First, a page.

I Keep Thinking That Times Will Never Change
Afterschool is a testament to the drudgery of existence. It can be summed up in a sentence: high school sucks because life sucks. It reminds me of Gus Van Sant's Elephant, with this sort of musical chairs of high school verite where normal looking teenagers "um" and "uh" for an hour and a half as we wait for something to happen. Except writer/director/editor Antonio Campos doesn't offer any enlightenment, insight, or original thinking. Bad things happen because bad things happen in life. And now we have to watch it through terrible film-school-thesis cinematography. Blurred backgrounds and half-frames aren't artistic metaphors; they're just the sign of someone trying to show off they've seen a foreign film before. It only works if you actually have something to say. This film is like watching footage of someone trying to light an M-80. For almost two hours. You keep waiting because you figure someone's going to blow their hand off or something, right? Nobody would make a movie about this unless something devastating happens, right? So you wait. And wait. And wait. Then you make a sandwich. Probably turkey. Turkey's a good sandwich. And then finally, in the last five minutes, something of interest finally happens, and you realize life is really a series of waits, from unpleasant experience to unpleasant experience until you finally die. Which you are now welcoming because you sat through this pointless dreck.
The most frustrating part is Afterschool isn't a bad film. You just can't really figure out why you're still watching it. Rob (Ezra Miller) is a lonely, losery, kind of quiet prep-school kid. He likes watching violent videos on the interwebs (like Saddam Hussein getting hung or random high school girl fights). He likes watching demeaning pornography where anonymous trailer-tarts get physically and verbally abused by their filmers. He doesn't have a lot of friends, doesn't think people like him, and doesn't really like school. Rob likes Amy (Addison Timlin), and they join the AV Club because you have to join something. They spend the next few minutes videotaping nothing and awkwardly flirting. While shooting footage of the hallway at the school, they accidentally capture two popular senior twins overdosing.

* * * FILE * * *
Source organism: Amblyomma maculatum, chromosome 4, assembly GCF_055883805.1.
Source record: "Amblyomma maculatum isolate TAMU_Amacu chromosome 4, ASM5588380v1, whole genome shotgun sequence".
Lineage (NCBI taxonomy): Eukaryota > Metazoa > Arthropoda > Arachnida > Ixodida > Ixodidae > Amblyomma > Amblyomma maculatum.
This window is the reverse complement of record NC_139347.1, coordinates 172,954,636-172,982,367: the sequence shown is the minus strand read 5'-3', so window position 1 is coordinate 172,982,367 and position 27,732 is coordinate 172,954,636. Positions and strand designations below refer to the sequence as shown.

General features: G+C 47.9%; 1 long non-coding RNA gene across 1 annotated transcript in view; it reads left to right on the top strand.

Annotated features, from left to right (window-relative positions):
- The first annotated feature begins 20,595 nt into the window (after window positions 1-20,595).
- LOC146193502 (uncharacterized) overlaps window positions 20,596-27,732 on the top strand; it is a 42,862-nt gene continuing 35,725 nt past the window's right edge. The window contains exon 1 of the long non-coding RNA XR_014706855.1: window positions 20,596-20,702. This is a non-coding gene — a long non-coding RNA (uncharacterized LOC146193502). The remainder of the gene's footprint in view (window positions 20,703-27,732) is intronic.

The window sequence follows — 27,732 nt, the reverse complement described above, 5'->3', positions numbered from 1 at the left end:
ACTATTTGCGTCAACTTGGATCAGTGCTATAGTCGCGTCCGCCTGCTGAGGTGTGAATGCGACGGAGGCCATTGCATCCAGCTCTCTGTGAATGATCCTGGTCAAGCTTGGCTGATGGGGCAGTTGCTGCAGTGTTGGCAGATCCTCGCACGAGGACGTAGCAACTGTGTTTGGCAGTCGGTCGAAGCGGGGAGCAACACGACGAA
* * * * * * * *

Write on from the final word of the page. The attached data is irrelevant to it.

Now, I'm making this sound far more captivating than it actually is. I had to go back and rewatch the trailer to figure out why Afterschool was supposed to be so interesting. I realize in watching the snippets of fistfights and awkward sex and the screaming face of Rob why you'd be drawn in. Distilled and repackaged, it seems like it would be this wild insane madness. Instead, every single one of these moments is drawn out and pulverized, like cocaine cut with baking powder. So much so, you'd be better making a cake with it. Every moment where something of even mild interest might occur is bastardized with cheap film school trickery. Campos is trying to pull an Emperor's New Clothes by creating scenes that occur out of frame or by filming at a distance. If I do it all arty, it's art! And I guarantee there will be people drawn in by this. I wholeheartedly await getting berated for my lack of appreciation for this delicate masterpiece.
Truth be told, if it were just a terrible story, it wouldn't nearly be so frustrating. Campos and his young and relatively unheard-of cast do a remarkable job capturing the naïveté and awkwardness of high school. The teachers are portrayed as oblivious and useless, particularly the guidance counselor and dean. The last five minutes have the possibility of being something outstanding and haunting and telling. But really, in the wake of everything that comes before it, it just feels like more shoddy razzle-dazzle. I can almost feel Campos waiting behind the screen, wearing a beret and tiny chinbeard, ready to leap out and rake the air with cat claws while hissing "arteeeeeste".
Afterschool would be an effective and interesting film if it hadn't been done before, a thousand times, and better. Like blogs and Twitter, not everything really needs to be said. More importantly, if you are going to say it, say it well, and have a point. Campos had a million chances to punch the audience in the face with insight or horror, but instead, he seemed too busy setting up the next shot with the actors in dim light and out of frame. Filmmaking can and should be painting with light. But when you blend all the colors together, they turn a muddy brown. And we all know what else is that color.
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